Workers at the Fair Grounds said they had anticipated the huge crowds that packed Jazz Fest on Saturday, partly because of the weather and partly because of the billing, which included three widely divergent acts closing out the festival’s big stages: singer Elton John on the Acura Stage, rapper T.I. on the Congo Square Stage and British singer Ed Sheeran on the Gentilly Stage.

On Friday, Jannie Coleman, who oversees Jazz Fest’s bike corral on Sauvage Street, told her regulars to be prepared. “I already knew it was going to be a beautiful day in New Orleans, and I knew that the Fest had both Sir Elton and Big Freedia in the afternoon, with T.I. for the young people. So I told folks, ‘Come early,’ ” she said.

By noon on Saturday, Coleman’s bike racks were overrun, prompting her to put yellow caution tape across the gate with a sign that said, “Full.”

During the four years that she’s run the bike corral, she’s rarely seen it fill up so quickly, she said.

As sisters Gerri Clifton, 56, and Cynthia Bernard, 65, stood in a long line for iced tea, they debated whether it was time for the New Orleans Jazz & Heritage Festival presented by Shell to start limiting the number of tickets sold. “You stand in line for food, for drinks, even to get in,” said Clifton, a native New Orleanian who is visiting from St. Louis for the festival.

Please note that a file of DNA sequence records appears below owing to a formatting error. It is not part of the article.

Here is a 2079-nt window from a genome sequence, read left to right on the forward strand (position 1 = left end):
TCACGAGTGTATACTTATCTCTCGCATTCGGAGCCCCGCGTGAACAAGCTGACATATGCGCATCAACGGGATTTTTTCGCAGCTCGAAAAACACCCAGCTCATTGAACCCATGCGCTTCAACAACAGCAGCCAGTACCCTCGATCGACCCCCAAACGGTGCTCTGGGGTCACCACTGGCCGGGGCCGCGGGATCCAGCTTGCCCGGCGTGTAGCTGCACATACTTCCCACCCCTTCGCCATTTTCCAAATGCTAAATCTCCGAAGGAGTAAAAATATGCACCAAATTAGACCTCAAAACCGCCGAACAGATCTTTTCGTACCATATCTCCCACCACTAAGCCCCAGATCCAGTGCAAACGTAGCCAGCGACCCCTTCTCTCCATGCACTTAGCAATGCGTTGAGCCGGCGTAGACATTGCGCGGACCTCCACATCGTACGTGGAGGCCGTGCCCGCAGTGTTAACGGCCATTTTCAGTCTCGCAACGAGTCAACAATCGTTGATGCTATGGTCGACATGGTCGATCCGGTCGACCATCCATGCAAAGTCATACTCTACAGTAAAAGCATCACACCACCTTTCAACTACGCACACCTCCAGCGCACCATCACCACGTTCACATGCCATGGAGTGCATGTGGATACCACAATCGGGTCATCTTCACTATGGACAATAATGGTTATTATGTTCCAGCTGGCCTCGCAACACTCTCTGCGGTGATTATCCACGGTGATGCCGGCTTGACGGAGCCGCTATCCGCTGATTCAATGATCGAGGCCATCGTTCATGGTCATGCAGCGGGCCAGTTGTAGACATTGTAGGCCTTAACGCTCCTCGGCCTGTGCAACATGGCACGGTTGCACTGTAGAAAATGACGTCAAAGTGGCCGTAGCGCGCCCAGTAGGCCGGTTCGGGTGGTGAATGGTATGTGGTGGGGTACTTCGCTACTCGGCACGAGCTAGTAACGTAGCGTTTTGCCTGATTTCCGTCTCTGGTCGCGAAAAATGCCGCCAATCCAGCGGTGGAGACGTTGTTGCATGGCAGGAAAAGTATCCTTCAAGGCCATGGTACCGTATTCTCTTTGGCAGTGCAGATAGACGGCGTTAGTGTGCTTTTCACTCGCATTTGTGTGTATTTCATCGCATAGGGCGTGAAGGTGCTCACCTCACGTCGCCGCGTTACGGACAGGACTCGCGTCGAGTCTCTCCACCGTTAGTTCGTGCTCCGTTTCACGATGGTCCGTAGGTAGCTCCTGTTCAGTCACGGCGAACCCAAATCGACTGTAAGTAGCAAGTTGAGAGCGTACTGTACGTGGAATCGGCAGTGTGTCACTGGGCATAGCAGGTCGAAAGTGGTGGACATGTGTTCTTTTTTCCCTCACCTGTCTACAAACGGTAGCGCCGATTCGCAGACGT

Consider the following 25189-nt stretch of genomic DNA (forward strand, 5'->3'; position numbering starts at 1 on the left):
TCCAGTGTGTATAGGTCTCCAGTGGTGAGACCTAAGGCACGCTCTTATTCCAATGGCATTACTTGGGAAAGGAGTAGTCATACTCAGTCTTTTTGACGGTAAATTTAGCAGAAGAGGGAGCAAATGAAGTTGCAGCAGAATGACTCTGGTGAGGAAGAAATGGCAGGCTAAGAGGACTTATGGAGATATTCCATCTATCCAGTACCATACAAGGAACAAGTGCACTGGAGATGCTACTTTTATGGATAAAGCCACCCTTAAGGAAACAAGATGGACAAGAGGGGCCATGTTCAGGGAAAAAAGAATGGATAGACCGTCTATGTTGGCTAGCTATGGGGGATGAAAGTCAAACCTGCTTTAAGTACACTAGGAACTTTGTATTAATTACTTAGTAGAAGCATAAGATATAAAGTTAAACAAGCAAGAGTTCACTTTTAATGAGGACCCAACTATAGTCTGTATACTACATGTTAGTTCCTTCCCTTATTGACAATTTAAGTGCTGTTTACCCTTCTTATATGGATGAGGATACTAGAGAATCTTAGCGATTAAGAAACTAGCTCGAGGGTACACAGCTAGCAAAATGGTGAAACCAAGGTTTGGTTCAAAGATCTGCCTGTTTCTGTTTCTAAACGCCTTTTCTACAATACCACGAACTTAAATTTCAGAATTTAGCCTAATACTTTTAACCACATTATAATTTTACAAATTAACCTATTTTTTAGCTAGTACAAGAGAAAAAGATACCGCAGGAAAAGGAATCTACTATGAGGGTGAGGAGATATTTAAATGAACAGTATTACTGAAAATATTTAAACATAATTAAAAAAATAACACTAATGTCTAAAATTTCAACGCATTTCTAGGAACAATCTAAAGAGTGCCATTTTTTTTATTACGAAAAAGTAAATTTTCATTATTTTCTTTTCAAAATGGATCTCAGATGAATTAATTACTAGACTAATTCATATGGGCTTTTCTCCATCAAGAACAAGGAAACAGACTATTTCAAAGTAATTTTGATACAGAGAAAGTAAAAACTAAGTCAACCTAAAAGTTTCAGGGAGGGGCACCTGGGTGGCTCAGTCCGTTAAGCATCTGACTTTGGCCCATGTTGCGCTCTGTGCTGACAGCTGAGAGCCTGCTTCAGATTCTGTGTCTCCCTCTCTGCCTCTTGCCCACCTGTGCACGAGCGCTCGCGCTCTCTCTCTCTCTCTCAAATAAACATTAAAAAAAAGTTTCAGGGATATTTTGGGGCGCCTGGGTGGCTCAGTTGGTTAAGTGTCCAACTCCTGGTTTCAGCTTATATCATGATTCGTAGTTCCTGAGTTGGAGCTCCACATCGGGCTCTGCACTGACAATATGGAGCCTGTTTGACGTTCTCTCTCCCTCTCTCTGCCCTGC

“And tomorrow is supposed to be even worse,” she said.

It was the mantra for the day, repeated by festivalgoers and workers alike: Saturday’s crowd may look like nothing in comparison to that on Sunday — the closing day of the 2015 festival.

On the plus side Saturday, there was none of the muddy misery of last weekend. People left rubber boots and rain ponchos at home and were able to walk across even low-lying spots, where the last few patches of horse-manure-laced mud had been topped with wood chips.

People carrying folding chairs and blankets were everywhere, crowding paths, jamming tents and stage areas and standing in long lines for bathrooms, food and drink.

The paths by the larger stages were so crowded that they were nearly impassable. “I am not going over there anymore,” one man said, rolling his eyes and pointing toward the crowded track that runs to the Acura and Gentilly stages.

Some festival fans shrugged their shoulders at the crowds and lines. “It’s just part of Jazz Fest,” Kit Melcher said as she stood in a bathroom line.

Melcher, a Kenner resident who attends one day of Jazz Fest each year, spent Saturday, her 64th birthday, negotiating crowds so she could see the Dixie Cups, Astral Project, Marcia Ball, Elton John and a special Fats Domino tribute by singer-keyboardist Davell Crawford.

Longtime festivalgoers Jackie and Rob Chauvin, both 48, drove in from Belle Chasse, just as they did last weekend when the grounds were what Jackie Chauvin called “the swamp.”

Crowds like Saturday’s require different coping skills. When some lines get too long, the Chauvins base their food and even music choices on shorter lines, they said.

Over the years, they have come to rely upon those unplanned moments because they can lead to new discoveries. On Friday, for instance, they headed away from the throngs and ended up seeing a tremendous set by Rosie Ledet at the Fais Do-Do Stage, they said.

In past years, on trips to smaller stages, they discovered now-favorite artists like Ingrid Lucia and Jeremy Davenport.

“So if we need a break, we just get off the path,” Jackie Chauvin said.